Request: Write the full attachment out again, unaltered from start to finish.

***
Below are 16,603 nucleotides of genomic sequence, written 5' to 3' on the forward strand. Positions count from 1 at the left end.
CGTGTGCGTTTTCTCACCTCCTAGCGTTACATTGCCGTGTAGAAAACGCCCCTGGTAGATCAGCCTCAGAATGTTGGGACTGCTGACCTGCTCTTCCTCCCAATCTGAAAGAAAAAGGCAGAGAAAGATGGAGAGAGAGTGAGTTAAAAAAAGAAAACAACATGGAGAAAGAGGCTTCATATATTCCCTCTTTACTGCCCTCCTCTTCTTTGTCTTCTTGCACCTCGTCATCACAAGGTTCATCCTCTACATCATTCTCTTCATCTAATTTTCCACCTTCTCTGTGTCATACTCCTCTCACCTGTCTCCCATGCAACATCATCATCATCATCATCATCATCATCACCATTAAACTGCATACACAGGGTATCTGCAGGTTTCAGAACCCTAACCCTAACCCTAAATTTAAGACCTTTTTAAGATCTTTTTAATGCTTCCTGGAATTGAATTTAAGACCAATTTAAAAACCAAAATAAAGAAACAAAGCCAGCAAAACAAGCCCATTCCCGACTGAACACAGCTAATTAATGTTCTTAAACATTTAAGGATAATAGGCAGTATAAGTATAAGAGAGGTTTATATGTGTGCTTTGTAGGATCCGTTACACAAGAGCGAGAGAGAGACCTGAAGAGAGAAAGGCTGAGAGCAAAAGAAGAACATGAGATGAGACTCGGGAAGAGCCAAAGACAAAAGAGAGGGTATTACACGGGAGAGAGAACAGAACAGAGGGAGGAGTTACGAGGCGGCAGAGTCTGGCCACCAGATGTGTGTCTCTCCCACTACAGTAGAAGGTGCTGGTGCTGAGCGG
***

Below are 16,603 nucleotides of genomic sequence, written 5' to 3' on the forward strand. Positions count from 1 at the left end.
CGTGTGCGTTTTCTCACCTCCTAGCGTTACATTGCCGTGTAGAAAACGCCCCTGGTAGATCAGCCTCAGAATGTTGGGACTGCTGACCTGCTCTTCCTCCCAATCTGAAAGAAAAAGGCAGAGAAAGATGGAGAGAGAGTGAGTTAAAAAAAGAAAACAACATGGAGAAAGAGGCTTCATATATTCCCTCTTTACTGCCCTCCTCTTCTTTGTCTTCTTGCACCTCGTCATCACAAGGTTCATCCTCTACATCATTCTCTTCATCTAATTTTCCACCTTCTCTGTGTCATACTCCTCTCACCTGTCTCCCATGCAACATCATCATCATCATCATCATCATCATCACCATTAAACTGCATACACAGGGTATCTGCAGGTTTCAGAACCCTAACCCTAACCCTAAATTTAAGACCTTTTTAAGATCTTTTTAATGCTTCCTGGAATTGAATTTAAGACCAATTTAAAAACCAAAATAAAGAAACAAAGCCAGCAAAACAAGCCCATTCCCGACTGAACACAGCTAATTAATGTTCTTAAACATTTAAGGATAATAGGCAGTATAAGTATAAGAGAGGTTTATATGTGTGCTTTGTAGGATCCGTTACACAAGAGCGAGAGAGAGACCTGAAGAGAGAAAGGCTGAGAGCAAAAGAAGAACATGAGATGAGACTCGGGAAGAGCCAAAGACAAAAGAGAGGGTATTACACGGGAGAGAGAACAGAACAGAGGGAGGAGTTACGAGGCGGCAGAGTCTGGCCACCAGATGTGTGTCTCTCCCACTACAGTAGAAGGTGCTGGTGCTGAGCGG